Pride and Prejudice was originally entitled First Impressions, which is a much better title when one considers how Jane Austen bombards her readers with the theme of “impressions”: first, flawed, and founded. However, that is material for a future post.
What I would like to consider today is why did the publishers deem it necessary to change the title to Pride and Prejudice
There are several who write Austen-inpired novels who have had title changes at our publishers’ suggestions. For example, I have seen Wayward Love
changed to Captain Wentworth’s Persuasion
; Darcy’s Dreams
to Darcy’s Temptation
; Darcy’s Hunger
to Vampire Darcy’s Desire
, and most recently, A Touch of Gold
to The Scandal of Lady Eleanor
. Changing titles is a common practice among publishing companies.
Can one imagine the conversation between Thomas Egerton Publishers and Jane Austen?
Egerton: Miss Austen, we believe the reading public would respond to a title change.
Austen: Are you implying that I must add the word Darcy or Pemberley to the title to sell books?
Egerton: No, that will not be necessary for another 200 years.
Austen: (in awe) Do you expect my works to survive and become part of the British literary canon?
Egerton: Of course, not. You are a female. We will be fortunate to sell a few hundred copies, Miss Austen.
Austen: (a bit disconcerted by his condescending tone) But my book is about misconstruing others – of the weakness of making judgments based on first impressions.
Egerton: (ignoring her objection) We will follow the pattern of your first publication. Sense and Sensibility will be followed by Pride and Prejudice. It will give you a “hook” to capture your readers. A way to “brand” your novels. Now, if you will sign the contract, we can begin publication.
But why did Austen’s publishers choose those two words: pride and prejudice? Was it to stimulate a debate among those who wonder whether it was Darcy or Elizabeth who was prideful? Who acted with prejudice? College professors base entire semesters on just that concept. Or, perhaps, it was how often those two words are found in Austen’s text: The publishers’ belief that such repetition would create resonance and “connectiveness.”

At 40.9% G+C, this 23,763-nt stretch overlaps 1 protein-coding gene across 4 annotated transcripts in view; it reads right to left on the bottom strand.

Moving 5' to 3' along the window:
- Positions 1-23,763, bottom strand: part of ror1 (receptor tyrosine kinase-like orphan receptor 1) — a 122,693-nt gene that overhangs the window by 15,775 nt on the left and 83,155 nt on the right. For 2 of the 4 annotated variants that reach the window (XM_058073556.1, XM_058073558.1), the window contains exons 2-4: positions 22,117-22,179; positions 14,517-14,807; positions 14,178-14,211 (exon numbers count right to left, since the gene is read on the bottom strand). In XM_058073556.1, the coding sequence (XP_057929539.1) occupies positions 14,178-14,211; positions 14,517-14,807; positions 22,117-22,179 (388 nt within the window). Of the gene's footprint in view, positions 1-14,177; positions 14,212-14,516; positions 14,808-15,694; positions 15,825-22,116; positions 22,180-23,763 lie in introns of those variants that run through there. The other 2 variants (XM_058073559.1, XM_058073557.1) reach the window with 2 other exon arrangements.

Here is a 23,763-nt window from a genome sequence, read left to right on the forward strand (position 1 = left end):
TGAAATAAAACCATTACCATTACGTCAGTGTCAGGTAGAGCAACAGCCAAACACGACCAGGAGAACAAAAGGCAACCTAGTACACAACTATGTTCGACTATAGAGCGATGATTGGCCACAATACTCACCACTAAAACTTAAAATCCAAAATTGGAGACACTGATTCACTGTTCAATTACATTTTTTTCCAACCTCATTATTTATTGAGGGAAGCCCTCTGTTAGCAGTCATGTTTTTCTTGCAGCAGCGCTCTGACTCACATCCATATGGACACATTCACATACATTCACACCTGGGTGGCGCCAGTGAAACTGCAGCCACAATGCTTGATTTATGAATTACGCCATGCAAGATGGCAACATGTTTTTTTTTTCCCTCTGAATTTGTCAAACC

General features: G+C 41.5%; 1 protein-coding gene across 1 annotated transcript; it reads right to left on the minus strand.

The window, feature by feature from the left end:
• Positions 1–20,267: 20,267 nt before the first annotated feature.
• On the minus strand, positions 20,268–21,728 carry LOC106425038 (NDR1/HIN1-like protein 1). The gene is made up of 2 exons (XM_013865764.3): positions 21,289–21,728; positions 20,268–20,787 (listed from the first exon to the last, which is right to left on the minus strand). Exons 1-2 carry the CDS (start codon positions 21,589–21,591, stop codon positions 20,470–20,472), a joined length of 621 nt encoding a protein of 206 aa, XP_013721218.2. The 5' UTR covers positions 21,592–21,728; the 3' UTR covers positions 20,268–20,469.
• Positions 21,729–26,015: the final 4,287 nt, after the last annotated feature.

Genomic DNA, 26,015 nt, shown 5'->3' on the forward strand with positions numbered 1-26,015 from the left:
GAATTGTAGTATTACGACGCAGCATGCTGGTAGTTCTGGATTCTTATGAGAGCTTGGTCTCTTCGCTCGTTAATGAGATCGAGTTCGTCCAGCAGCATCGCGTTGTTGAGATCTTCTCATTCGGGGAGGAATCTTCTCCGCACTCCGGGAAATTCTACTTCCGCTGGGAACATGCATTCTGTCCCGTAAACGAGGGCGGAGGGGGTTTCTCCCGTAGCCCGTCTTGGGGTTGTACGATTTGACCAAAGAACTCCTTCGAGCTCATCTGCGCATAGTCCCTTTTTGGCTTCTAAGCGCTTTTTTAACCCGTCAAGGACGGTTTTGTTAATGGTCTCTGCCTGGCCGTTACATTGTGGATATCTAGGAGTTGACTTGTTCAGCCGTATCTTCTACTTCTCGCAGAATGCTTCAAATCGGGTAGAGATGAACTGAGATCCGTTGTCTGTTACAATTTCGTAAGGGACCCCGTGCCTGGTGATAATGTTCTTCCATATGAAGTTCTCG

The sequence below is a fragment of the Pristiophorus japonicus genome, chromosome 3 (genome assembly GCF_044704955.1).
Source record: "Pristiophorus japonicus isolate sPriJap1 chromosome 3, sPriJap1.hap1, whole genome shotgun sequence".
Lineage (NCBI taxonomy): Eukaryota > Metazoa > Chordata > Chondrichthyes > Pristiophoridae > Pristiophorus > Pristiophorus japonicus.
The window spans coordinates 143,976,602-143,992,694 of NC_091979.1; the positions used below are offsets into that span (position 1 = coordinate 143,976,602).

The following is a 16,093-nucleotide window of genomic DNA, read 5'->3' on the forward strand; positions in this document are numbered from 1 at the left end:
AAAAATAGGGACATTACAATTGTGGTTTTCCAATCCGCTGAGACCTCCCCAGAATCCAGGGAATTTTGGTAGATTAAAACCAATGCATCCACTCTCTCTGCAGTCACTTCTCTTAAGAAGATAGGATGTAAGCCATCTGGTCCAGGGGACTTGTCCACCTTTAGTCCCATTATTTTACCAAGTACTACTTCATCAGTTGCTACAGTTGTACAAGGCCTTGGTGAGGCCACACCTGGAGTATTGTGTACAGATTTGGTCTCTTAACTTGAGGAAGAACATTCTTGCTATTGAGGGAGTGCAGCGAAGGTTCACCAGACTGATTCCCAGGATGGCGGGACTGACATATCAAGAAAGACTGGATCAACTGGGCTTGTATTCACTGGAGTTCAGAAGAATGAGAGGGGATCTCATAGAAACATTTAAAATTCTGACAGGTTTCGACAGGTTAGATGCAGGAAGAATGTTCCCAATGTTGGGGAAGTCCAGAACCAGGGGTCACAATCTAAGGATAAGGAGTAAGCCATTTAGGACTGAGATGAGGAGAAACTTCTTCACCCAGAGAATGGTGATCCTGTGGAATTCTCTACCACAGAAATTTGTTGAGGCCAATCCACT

The word “pride” appears seven and forty times in the text. One of my favorite uses of the word occurs in, “Vanity and pride are different things, though the words are often used synonymously.” I am also found of, “With what delightfulpride she afterward visited Mrs. Bingley, and talked of Mrs. Darcy, may be guessed.”
“Prided” is used but once, as is “proudly” and “proudest.” Meanwhile, “proud” is used one and twenty times. “Some may call him proud, but I am sure I never saw anything of it,” is spoken by Mrs. Reynolds. Later in the story, Elizabeth considers Darcy’s actions in dealing with Wickham. “For herself, she was humbled; but she was proud of him – proud that in a cause of compassion and honor he had been able to get the better of himself.”
“Prejudiced” is found once in the text; “prejudices” is used twice, and “prejudice” appears five times. “The general prejudice against Mr. Darcy is so violent, that it would be the death of half the good people in Meryton to attempt to place him in an amiable light.”
When I originally entitled my second book Darcy’s Dreams, I did so because I mimicked Austen’s repetition. I used the word “dream” seven and fifty times in the book. When Ulysses Press added the word “temptation” to attract readers, I made a mad scramble to add temptation to the manuscript. The process made me wonder if Austen did the same thing with pride and prejudice. Although I know it’s an illogical assumption, I like to imagine our dear Jane adding those two words as motifs within her text and also imagine her grumbling, just as I did with temptation.
In reality, Austen actually took the phrase “Pride and Prejudice” from the final chapter of Fanny Burney’s Cecilia, in which the phrase is used three times in capital letters on one page.